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April 12, 2013 E-MAIL PRINT Bookmark and Share

Like Father, Like Son?

Hartzell, Wilson Look to Follow in Fathers’ Footsteps

by A.J. Curry/CHN Reporter

PITTSBURGH — No matter the result of Saturday night’s intra-state title showdown between No. 1 overall seed Quinnipiac and giant-slayer Yale, someone will bring a second national championship ring back to his family.

Quinnipiac’s senior netminder Eric Hartzell and Yale’s freshman center Stu Wilson both grew up with lofty expectations thrust upon them – whether they were talked about at home or not. Each player’s father won a national championship during his college career – 140-point career scorer Kevin Hartzell with Minnesota in 1979 and Wayne Wilson with Bowling Green in 1984.

Both fathers were team captains during their national championship years. And both have gone on to enjoy successful coaching careers – Hartzell as the all-time winningest coach of the Sioux Falls Stampede (USHL) and Wilson as the man behind the bench at RIT, where he’s won more than 250 games and memorably led the Tigers on a Cinderella run to the 2010 NCAA Frozen Four. Kevin was part of the ’79 Minnesota team that knocked off North Dakota in the title game, while Wayne looked on as Bowling Green’s Gino Cavallini’s goal in the fourth overtime against Minnesota-Duluth gave the Falcons the ’84 national championship.

Fast-forwarding to 2013, Stu, the younger Wilson, leads all Yale freshmen in scoring. He had a goal and two assists in Yale’s monumental triumphs over Minnesota and North Dakota at the West Regional.

Now, like his dad did almost 30 years ago, he’ll play for a national title of his own.

“He didn’t pressure me at all,” said Stu of growing up with Wayne as his father. “I was just around the rink a lot and I learned to love the game from there. It’s kind of unique, I guess. I just picked up the game by watching all the games, first at Bowling Green where he was an assistant, then at RIT.”

Stu Wilson’s situation – like Eric Hartzell’s – has the added wrinkle that his father went on to become a coach, which left Wayne Wilson alternating between coach and fan.

This weekend? 

“A little bit of both, which I think is a good balance,” says Yale’s freshman center. “Every parent, when you have a good game or a bad game, they’ll tell you and try to give you some pointers along the way. He was really great about that. Even now, I’m probably RIT’s biggest fan, and now that his season’s over, he’s Yale’s biggest fan.

“He tries to keep an even keel and act like it doesn’t affect him at all. But I can tell from the tone of his voice that he’s really excited.”

Wayne Wilson will be in the stands for the title game on Saturday night. As will Kevin Hartzell, who won that 1979 title under the direction of the legendary Herb Brooks – in what was Brooks’ final season as head coach at Minnesota, just a year before he led the U.S. Olympic Men’s team to its historic Miracle on Ice gold medal.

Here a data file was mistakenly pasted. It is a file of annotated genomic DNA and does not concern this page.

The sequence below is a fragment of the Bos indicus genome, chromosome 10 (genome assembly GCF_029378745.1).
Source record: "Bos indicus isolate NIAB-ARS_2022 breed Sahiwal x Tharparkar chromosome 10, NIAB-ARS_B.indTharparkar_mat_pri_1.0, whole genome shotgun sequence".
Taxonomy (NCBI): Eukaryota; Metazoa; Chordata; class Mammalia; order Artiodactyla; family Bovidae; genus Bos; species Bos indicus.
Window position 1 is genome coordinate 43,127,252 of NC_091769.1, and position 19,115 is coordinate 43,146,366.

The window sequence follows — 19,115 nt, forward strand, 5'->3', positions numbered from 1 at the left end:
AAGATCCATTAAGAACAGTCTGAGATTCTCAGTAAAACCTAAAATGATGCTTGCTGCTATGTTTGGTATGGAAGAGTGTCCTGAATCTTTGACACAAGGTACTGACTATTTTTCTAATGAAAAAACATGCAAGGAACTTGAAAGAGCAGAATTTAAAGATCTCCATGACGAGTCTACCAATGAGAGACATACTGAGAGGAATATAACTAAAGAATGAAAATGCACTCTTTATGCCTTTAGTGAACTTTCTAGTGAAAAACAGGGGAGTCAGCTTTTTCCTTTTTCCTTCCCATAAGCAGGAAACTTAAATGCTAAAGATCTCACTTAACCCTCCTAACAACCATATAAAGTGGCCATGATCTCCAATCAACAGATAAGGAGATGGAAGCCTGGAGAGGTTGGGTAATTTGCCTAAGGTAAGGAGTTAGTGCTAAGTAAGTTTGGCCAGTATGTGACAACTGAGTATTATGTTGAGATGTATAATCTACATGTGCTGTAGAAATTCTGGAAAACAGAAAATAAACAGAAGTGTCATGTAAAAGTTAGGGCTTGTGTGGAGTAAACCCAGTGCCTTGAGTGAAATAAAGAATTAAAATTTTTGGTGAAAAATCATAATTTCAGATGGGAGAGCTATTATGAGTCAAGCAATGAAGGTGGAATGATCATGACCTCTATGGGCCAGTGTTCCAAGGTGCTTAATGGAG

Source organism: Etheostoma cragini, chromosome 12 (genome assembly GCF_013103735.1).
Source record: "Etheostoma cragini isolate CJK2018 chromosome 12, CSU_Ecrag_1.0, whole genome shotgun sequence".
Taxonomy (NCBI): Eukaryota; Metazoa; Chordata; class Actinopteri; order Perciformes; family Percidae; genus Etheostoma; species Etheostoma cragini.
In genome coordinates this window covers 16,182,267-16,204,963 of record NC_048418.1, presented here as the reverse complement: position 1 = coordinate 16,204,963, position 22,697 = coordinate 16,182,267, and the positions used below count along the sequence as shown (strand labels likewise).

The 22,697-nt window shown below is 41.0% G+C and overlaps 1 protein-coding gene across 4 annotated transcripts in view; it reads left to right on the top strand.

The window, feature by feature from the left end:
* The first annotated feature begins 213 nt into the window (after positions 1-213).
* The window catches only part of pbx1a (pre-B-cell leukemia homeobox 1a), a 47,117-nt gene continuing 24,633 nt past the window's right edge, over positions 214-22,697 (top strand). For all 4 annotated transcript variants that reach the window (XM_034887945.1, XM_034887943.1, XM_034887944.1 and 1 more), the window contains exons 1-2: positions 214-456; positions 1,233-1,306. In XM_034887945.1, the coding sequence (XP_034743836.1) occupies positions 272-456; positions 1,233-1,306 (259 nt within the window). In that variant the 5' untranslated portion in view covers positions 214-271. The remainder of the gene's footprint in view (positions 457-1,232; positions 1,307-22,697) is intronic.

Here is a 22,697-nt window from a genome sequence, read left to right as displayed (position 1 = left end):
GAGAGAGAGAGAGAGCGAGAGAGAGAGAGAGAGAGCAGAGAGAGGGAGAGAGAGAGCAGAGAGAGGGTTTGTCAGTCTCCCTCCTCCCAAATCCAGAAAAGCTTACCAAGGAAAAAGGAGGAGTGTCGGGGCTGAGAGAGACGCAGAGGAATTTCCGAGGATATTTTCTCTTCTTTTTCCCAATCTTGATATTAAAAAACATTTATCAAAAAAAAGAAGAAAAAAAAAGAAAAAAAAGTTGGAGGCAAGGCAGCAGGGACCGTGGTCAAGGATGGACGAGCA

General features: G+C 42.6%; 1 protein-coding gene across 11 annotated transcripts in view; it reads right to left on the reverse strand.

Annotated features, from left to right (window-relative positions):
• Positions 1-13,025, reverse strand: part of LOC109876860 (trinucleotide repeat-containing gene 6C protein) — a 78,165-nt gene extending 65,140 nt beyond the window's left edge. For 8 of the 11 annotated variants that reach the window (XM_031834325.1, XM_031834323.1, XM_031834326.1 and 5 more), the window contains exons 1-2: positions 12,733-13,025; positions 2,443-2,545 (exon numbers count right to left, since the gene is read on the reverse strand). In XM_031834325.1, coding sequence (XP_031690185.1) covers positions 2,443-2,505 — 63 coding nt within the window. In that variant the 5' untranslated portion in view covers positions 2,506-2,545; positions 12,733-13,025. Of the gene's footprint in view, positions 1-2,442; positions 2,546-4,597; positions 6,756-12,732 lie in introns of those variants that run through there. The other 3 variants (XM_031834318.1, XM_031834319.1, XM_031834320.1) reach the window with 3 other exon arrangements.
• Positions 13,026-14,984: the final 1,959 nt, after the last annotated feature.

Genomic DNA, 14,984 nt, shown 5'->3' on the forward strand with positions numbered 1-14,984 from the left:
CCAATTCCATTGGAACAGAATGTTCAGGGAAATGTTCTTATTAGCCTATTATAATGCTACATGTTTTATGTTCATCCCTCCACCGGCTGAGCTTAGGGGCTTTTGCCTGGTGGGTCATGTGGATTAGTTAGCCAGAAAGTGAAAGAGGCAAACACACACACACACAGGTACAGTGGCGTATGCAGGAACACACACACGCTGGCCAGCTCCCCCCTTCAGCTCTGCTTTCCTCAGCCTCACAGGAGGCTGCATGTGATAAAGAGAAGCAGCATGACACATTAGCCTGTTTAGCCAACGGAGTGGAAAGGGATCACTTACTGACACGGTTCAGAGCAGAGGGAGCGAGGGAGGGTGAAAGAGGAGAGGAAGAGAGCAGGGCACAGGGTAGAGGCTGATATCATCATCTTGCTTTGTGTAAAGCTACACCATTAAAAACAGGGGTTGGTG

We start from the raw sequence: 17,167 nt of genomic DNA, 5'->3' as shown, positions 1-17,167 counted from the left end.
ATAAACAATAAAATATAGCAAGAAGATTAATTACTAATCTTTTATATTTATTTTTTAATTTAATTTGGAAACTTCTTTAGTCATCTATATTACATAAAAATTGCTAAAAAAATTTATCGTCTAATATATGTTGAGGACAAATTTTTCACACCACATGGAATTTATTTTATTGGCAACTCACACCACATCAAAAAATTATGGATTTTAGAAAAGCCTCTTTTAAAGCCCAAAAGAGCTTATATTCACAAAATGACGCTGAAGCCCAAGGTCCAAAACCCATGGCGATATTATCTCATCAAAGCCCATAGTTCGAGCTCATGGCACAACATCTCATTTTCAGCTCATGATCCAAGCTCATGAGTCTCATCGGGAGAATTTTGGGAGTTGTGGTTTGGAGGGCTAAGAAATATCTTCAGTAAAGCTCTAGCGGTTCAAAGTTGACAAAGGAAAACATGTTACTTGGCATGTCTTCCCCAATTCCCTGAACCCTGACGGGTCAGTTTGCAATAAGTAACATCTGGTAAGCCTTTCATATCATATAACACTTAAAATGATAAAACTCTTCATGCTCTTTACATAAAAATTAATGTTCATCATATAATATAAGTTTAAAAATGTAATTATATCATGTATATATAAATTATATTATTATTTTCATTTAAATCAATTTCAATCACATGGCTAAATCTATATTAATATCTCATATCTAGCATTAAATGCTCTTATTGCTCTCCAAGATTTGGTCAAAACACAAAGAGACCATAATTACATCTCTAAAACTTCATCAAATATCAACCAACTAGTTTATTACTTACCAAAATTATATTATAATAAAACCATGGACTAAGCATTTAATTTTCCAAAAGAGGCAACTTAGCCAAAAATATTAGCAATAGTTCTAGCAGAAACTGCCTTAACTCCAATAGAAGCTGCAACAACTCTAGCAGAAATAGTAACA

And as Quinnipiac coach Rand Pecknold notes, it was clear that when he was recruiting Eric, now a Hobey Hat Trick finalist, that his pedigree had served him well.

Said Pecknold, “You can tell he comes from a hockey family – great background, great kid. We couldn’t be happier with him.

“When we were recruiting Hartzy, we liked him a lot. Actually went and watched him play practice one day. There were some things he needed to work on, but I thought, ‘He might play in the NHL some day.’ That was my take on him. Obviously that’s not our only goal, but we felt he had a lot of talent and a lot of things to work with.”

Pecknold’s relationship with Eric’s father goes back, though, even before he began recruiting his future Hobey finalist goaltender – as several of Kevin’s former players have also played for Pecknold.

“I go back with Kevin a long time,” said Pecknold. “Actually, Kevin has eight players in this tournament this weekend who played for him in Sioux Falls. We already had a really good relationship. I’ve always been impressed with him as a coach and as a person.”

Eric Hartzell has described his father as his “role model.” Understandable, since now he’s in the same position to do what his dad did. And he’s done it without a team full of blue-chippers from Minnesota and without an Olympic coach – by bringing the once unheralded Quinnipiac on the verge of a historic national title win.

Wilson, of course, has helped do the same – even as a freshman. He’ll be among the many high-powered Yale forwards tasked with solving Hartzell on Saturday.

And both of their fathers will, of course, be in the stands at the CONSOL Energy Center – as coaches, by their nature, but this time, with their sons looking to follow in their footsteps, as fans most of all. 

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